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More Psychology of Good and Bad Leadership

What are the cheap psychological tricks used by bad leaders?

In the last post, we were exploring tactics used by bad leaders, what I called "cheap psychological tricks," to control and subjugate followers. A variation on the abuse of requiring follower obedience to authority is when leaders call on the ultimate authority - God. Many despotic leaders throughout history have declared themselves gods, from the Egyptian pharaohs, to modern times, such as North Korea's Kim Il Sung.

Leaders of cults, such as Peoples Temple founder, Jim Jones, (leader of the Jonestown, Guyana mass suicide in 1978) declared themselves "god" so that followers who disobey the leader's orders are seen as blasphemers and can be punished or ostracized by other group members. Even leaders who claim that "God is on our side," are taking the dangerous path to bad leadership. Hitler, for example, said that he believed that his actions in Nazi Germany were "in accordance with the will of the almighty Creator." This is quite different than Abraham Lincoln's quote: "My concern is not whether God is on our side; my greatest concern is to be on God's side." So reliance on the ultimate authority - the Divine - is another cheap psychological trick or tactic that suggests bad leadership.

Tactic #3: The Dangers of Conformity and Social Proof. We know from a long history of conformity studies, such as Solomon Asch's "line studies" (participants will make wrong judgments of the length of lines if other participants make the wrong judgment), that too much conformity can be a dangerous thing. Leaders who capitalize on followers' conformity, or use followers' conformity as verification that they are right, are engaging in bad leadership.

Conformity, via the "bandwagon effect," can be dangerous. Followers are all too willing to "jump on the bandwagon" when other followers are seemingly lining up behind a leader's course of action. When we don't know what to do, we look to others for guidance (social comparison), and tend to conform to their actions and beliefs. Leaders who understand this try to give the illusion that everyone is behind the leader's decision. Thus, followers may not question that decision, but simply jump on the bandwagon.

As President John F. Kennedy said, "Conformity is the jailer of freedom and the enemy of growth." Martin Luther King, Jr., goes further: "Freedom is never voluntarily given by the oppressor; it must be demanded by the oppressed." This suggests the "antidote" to blind conformity is for followers to be empowered to believe that they can challenge the leader. Good leaders allow this.

Leadership Tactic #4: Fear Appeals and Providing Protection from Harm. The easiest way for a leader to gain the unquestioning blind allegiance of followers is to create a sense of fear, and to offer followers the leader's protection (in exchange for loyalty). I am sitting in an airport as I write this and I noticed that the security level is at the near-highest level of "orange" [I think it's been orange for many years]. It was odd how during election time, circa 2004, it went to "red" although I don't think things actually changed. But we know that despotic leaders from the ancient to the modern - Hitler, Saddam Hussein - have raised the specter of fear and then offered protection from the evil if followers would simply obey.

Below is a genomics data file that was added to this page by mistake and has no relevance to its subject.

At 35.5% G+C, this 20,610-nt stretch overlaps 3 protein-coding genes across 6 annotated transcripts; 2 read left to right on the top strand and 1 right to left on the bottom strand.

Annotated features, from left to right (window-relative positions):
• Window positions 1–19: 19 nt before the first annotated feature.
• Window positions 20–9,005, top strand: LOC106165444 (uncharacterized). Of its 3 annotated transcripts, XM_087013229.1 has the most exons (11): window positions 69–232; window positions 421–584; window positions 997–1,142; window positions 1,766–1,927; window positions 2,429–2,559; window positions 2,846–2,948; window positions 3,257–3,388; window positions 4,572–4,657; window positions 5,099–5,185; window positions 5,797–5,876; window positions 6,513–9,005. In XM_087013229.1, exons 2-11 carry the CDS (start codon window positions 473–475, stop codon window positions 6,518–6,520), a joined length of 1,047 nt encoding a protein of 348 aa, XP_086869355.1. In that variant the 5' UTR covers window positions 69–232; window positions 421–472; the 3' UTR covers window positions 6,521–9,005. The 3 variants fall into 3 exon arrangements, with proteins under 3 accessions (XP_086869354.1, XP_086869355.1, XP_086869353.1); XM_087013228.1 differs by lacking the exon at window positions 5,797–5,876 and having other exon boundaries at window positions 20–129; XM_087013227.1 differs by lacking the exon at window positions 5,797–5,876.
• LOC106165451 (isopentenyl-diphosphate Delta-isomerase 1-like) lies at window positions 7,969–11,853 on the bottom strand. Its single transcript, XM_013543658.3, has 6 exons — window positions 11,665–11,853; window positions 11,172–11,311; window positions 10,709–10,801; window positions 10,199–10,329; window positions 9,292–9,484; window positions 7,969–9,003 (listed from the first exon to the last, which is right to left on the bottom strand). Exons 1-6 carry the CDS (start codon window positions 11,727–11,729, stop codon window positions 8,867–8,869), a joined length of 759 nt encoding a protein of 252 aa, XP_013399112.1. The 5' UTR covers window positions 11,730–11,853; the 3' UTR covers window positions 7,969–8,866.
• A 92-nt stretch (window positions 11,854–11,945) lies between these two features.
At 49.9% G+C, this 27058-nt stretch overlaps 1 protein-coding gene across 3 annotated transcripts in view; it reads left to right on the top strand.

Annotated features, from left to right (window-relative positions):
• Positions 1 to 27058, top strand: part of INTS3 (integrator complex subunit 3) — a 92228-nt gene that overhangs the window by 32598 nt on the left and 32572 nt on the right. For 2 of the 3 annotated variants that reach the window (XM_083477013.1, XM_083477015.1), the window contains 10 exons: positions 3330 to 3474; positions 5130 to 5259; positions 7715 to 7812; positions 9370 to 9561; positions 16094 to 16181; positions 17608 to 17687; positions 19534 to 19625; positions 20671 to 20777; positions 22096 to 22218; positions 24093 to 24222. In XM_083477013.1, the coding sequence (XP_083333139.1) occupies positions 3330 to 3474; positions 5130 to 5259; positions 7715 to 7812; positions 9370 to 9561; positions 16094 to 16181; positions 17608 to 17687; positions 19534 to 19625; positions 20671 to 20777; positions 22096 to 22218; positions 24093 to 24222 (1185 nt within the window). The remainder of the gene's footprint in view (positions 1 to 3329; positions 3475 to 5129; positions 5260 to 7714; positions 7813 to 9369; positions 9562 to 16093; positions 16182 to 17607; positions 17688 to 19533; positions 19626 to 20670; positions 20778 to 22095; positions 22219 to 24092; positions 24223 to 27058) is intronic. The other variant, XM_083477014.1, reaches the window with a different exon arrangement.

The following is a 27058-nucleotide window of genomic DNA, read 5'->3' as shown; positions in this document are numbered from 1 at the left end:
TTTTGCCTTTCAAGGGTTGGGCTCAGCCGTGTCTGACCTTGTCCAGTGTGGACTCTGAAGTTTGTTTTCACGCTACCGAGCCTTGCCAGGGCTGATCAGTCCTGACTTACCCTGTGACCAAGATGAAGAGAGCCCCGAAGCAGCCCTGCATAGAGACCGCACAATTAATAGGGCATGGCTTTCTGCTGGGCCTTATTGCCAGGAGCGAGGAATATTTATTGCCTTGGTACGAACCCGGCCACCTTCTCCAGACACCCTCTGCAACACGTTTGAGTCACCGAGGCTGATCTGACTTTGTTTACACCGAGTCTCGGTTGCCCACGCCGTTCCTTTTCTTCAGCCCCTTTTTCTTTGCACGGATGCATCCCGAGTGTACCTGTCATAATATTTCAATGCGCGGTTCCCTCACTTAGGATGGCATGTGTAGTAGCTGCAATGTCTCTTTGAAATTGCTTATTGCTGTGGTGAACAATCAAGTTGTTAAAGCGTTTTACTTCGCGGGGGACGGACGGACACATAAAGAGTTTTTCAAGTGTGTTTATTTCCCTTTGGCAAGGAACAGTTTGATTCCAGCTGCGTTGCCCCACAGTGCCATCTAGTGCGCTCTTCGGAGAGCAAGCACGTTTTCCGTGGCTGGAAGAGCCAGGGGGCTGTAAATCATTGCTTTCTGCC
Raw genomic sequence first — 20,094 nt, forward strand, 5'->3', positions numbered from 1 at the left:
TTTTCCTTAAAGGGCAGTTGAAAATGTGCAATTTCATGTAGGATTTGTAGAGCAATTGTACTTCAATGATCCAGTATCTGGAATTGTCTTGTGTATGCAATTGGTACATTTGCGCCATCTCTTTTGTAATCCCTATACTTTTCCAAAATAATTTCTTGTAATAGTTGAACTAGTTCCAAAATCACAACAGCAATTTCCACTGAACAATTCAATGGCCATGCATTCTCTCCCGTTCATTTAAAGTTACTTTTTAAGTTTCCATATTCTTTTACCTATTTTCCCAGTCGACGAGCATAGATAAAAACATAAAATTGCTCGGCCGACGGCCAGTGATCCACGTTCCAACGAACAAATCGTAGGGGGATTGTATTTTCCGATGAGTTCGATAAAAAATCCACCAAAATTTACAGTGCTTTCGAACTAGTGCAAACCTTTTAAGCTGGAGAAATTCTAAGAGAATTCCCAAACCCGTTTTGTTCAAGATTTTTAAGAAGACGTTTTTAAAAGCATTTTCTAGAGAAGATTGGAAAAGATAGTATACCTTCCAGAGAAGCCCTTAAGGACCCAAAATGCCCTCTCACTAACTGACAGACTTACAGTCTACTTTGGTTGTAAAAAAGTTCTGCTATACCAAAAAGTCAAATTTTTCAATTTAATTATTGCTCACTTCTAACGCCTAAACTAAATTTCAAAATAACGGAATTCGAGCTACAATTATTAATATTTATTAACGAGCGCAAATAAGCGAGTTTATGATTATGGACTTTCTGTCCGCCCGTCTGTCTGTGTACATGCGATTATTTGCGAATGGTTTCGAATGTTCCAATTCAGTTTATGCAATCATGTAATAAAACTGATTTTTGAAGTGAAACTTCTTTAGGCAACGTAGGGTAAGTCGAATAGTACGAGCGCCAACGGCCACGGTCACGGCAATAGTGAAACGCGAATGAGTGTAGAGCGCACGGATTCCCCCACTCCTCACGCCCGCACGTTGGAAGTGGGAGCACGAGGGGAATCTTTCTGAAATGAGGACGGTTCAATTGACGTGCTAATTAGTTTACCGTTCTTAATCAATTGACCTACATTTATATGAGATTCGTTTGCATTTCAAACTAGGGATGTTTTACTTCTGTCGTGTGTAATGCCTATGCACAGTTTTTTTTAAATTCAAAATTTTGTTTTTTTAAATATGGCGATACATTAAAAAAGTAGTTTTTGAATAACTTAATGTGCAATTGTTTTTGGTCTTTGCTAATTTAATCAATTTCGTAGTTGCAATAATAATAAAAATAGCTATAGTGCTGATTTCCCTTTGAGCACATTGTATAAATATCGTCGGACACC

President Franklin Delano Roosevelt, during the Great Depression and World War II took the opposite tact. He acknowledged real dangers and threats, but called on Americans that "the only thing we have to fear is fear itself." "The point in history at which we stand is full of promise and danger. The world will either move forward toward unity and widely shared prosperity, or it will move apart." This is a good leadership approach to real fears - acknowledging the danger but providing an optimistic course of action to prevail. This is in sharp contrast to creating dangers and fear, and using those to solidify the leader's power. Dealing openly and honestly with followers is the good leadership strategy.

Religious leaders who promise "salvation" if followers will only obey the leader's every command, are also good examples of the use of this fear tactic.

So, we know quite a bit about bad leadership. Because of these basic psychological principles, bad leaders can fairly easily get the unempowered and unsuspecting followers to unquestioningly do their bidding. Good leaders avoid these cheap tricks. They empower followers; they are authentic and transparent about their motives and desires; and they welcome followers' input and allow followers to question their course of action. But this is not easy. Good leadership is hard. Bad leadership is easy (and all too common, unfortunately).

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